After three years of development, the European Exascale Processor Memory Node Design (ExaNoDe) project has built what it claims is a compute node prototype that combines a 3DIC with multi-chip-module integration technologies, heterogeneous compute elements with Arm cores and FPGA acceleration, and the UNIMEM memory system.
The prototype multi-chip-module (MCM) that integrates Arm cores, FPGAs, and 3D active interposer/chiplet technology.
The goal of the €8.6 million project was to develop the architectural foundations of a compute node suitable for exascale number-crunching. ExaNoDe is one of four projects being funded out the European Union’s Horizon 2020 program that aims at building exascale supercomputers.
The node uses 7nm Arm-core based chiplets with a 3D active interposer with chiplets and HBM2 to achieve affordability and energy efficiency required for an exascale-class compute node. The prototype also integrates a high-performance and productive programming environment.
The innovative interposer, developed by CEA, enables multiple system-on-chip (SoC) chiplets to be combined, forming a three-dimensional integrated circuit (3DIC). This delivers higher chip fabrication yields thanks to the smaller chip size and reduced inter-chip communication distances, resulting in improved energy efficiency. In addition, the technique reduces the costs of customization and adds the flexibility to slot in compute elements such as CPUs and accelerators in a single chip for different applications.
The project also takes advantage of the UNIMEM memory system, created in the EUROSERVER project, which is being brought to scale in the EuroEXA project; the result is the ability to create shared memory among multiple compute nodes. UNIMEM is a PGAS-style global addressing scheme that allows compute nodes to share non-coherent memory across a cluster. Essentially, it’s a model that separates local coherent memory with that of remote memory, employing an API to negotiate between them. It uses RDMA to provide access to data where it resides, largely avoiding costly copies between nodes.
The software stack also includes virtualization, with checkpointing and virtualization of the UNIMEM capabilities.
In addition, some ‘mini applications’ — self-contained and based on real-life applications — have been developed and ported to the architecture. Initial work has been performed to accelerate the key kernels on the compute node’s FPGA logic. ETHZ developed the open source ExaConv convolutional neural network accelerator to accelerate neural network training as a demonstration of heterogeneous integration.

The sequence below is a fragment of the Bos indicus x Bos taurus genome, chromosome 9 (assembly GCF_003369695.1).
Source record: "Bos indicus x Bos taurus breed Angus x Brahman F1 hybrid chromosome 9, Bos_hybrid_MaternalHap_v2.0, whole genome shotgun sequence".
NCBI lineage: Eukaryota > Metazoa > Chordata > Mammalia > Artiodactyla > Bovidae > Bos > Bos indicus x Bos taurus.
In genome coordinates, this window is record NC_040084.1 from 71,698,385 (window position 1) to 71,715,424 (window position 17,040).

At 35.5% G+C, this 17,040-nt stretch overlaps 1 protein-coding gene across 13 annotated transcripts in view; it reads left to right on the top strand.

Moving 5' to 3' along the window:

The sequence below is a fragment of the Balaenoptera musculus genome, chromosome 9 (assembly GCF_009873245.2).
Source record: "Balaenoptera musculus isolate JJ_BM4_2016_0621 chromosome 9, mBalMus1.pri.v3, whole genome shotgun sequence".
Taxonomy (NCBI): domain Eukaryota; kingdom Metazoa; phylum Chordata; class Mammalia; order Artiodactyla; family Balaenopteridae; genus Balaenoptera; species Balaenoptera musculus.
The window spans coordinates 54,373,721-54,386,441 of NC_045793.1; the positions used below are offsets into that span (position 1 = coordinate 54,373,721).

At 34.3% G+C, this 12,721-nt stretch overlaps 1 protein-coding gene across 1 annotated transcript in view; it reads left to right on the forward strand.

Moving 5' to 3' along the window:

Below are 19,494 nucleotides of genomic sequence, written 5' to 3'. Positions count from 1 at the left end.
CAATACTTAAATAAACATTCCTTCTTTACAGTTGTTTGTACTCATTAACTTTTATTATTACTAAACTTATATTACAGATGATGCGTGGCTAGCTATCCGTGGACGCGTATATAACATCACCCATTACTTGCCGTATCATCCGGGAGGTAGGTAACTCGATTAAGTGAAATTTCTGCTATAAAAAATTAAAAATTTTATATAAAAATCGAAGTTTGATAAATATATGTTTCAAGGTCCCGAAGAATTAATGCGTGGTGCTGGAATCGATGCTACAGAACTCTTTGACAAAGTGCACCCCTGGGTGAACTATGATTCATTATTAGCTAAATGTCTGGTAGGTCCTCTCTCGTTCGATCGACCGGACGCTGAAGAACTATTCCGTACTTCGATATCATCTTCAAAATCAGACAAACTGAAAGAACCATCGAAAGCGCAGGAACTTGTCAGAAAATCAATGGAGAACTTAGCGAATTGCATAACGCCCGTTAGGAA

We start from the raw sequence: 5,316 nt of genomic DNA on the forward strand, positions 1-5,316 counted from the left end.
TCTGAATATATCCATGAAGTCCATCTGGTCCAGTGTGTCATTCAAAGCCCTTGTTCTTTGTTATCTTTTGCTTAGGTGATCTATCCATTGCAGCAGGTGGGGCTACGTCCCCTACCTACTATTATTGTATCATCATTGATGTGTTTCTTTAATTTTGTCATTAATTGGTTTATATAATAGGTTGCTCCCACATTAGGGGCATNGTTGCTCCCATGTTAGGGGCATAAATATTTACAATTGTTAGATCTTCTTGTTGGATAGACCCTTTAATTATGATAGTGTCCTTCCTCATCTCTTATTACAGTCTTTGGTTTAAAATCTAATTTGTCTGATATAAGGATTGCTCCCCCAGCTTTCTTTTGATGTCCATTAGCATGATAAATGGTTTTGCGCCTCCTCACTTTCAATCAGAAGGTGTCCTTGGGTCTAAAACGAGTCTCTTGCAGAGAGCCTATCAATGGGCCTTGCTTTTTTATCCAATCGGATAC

The node prototype board is comprised a pair of MCMs, each with two FGPAs. The MCM on the left has an interposer topped with what appears to be three chiplets. The FPGAs are the same ones recently delivered in the ExaNeSt project prototype, namely the Xilinx Zynq Ultrascale+ SoCs. Embedded in these SoCs are Arm Cortex-A53 cores, which serves as the Arm component here.
The chiplets delivered with the prototype, which were manufactured by STMicroelectronics’s FD-SOI 28nm process, only contain communication logic for the interposer-chiplet complex plus a specialized hardware block for accelerating convolution neural network (CNN) computations. In this case, the CNN accelerator, which is based on an open-source implementation (EvaConv) developed at ETH Zurich, is only for demonstration purposes, although it would certainly be a prime candidate to include in a production chiplet, given the interest by HPC users to apply deep learning to their application workflows.
Going forward, the ExaNoDe software building blocks and application ports will be taken up by EuroEXA, a project tasked to design and build a petascale prototype using FPGAs, Arm, and other technologies.